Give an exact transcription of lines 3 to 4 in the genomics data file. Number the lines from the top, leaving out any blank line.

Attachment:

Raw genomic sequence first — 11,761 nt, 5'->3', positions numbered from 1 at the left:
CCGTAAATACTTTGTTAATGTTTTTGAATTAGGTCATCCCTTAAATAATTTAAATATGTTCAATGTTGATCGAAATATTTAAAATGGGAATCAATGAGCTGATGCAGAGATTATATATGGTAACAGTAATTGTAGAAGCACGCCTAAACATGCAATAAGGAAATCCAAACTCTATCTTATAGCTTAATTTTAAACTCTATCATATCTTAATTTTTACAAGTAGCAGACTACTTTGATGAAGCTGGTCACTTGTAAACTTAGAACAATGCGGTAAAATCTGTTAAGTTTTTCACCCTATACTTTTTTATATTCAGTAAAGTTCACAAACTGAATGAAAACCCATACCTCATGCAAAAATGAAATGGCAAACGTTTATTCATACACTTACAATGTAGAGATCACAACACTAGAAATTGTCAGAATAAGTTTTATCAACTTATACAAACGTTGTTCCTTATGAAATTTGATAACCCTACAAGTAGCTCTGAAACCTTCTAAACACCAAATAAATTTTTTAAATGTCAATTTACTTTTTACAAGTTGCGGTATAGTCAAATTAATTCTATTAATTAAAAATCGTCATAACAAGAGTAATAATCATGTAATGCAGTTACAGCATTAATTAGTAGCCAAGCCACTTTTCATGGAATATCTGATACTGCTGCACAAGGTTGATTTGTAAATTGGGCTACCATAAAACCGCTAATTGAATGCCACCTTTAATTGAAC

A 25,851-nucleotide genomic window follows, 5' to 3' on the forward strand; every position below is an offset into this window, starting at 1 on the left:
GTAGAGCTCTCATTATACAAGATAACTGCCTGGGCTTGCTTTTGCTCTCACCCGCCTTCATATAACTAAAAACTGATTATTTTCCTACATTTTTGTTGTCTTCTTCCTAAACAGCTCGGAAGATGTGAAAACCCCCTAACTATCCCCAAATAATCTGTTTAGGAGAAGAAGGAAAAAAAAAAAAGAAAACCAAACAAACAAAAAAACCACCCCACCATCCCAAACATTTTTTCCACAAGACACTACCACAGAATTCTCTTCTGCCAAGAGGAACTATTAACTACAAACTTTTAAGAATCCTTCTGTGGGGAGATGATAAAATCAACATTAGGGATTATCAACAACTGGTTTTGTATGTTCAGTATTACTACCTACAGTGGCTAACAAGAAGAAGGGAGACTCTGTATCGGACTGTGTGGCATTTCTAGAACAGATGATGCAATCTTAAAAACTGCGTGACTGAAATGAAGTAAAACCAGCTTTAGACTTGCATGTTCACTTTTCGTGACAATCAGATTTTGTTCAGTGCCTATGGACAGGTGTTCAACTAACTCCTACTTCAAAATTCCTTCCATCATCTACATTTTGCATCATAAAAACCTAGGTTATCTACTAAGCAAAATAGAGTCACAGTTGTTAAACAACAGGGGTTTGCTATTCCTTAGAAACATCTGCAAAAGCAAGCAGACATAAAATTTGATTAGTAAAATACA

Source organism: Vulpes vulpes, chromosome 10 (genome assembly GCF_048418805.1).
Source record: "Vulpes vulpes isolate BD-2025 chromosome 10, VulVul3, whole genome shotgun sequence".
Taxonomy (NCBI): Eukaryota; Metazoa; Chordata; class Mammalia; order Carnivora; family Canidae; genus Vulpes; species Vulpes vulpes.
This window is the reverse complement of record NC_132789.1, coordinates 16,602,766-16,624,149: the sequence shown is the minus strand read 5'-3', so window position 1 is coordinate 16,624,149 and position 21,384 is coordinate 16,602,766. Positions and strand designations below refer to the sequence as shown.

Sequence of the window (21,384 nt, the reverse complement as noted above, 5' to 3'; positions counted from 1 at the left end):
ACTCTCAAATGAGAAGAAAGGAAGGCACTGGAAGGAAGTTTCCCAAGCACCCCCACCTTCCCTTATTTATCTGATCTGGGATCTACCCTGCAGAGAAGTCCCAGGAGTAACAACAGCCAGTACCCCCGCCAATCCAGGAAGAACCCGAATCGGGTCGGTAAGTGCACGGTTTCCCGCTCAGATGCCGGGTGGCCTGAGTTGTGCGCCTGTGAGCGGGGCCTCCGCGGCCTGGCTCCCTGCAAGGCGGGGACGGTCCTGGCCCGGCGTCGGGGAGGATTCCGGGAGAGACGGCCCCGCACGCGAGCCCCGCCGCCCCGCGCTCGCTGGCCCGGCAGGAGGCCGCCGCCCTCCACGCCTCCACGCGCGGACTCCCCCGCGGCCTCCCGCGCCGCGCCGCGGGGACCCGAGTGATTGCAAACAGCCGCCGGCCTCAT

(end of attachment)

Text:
A 25,851-nucleotide genomic window follows, 5' to 3' on the forward strand; every position below is an offset into this window, starting at 1 on the left:
GTAGAGCTCTCATTATACAAGATAACTGCCTGGGCTTGCTTTTGCTCTCACCCGCCTTCATATAACTAAAAACTGATTATTTTCCTACATTTTTGTTGTCTTCTTCCTAAACAGCTCGGAAGATGTGAAAACCCCCTAACTATCCCCAAATAATCTGTTTAGGAGAAGAAGGAAAAAAAAAAAAGAAAACCAAACAAACAAAAAAACCACCCCACCATCCCAAACATTTTTTCCACAAGACACTACCACAGAATTCTCTTCTGCCAAGAGGAACTATTAACTACAAACTTTTAAGAATCCTTCTGTGGGGAGATGATAAAATCAACATTAGGGATTATCAACAACTGGTTTTGTATGTTCAGTATTACTACCTACAGTGGCTAACAAGAAGAAGGGAGACTCTGTATCGGACTGTGTGGCATTTCTAGAACAGATGATGCAATCTTAAAAACTGCGTGACTGAAATGAAGTAAAACCAGCTTTAGACTTGCATGTTCACTTTTCGTGACAATCAGATTTTGTTCAGTGCCTATGGACAGGTGTTCAACTAACTCCTACTTCAAAATTCCTTCCATCATCTACATTTTGCATCATAAAAACCTAGGTTATCTACTAAGCAAAATAGAGTCACAGTTGTTAAACAACAGGGGTTTGCTATTCCTTAGAAACATCTGCAAAAGCAAGCAGACATAAAATTTGATTAGTAAAATACA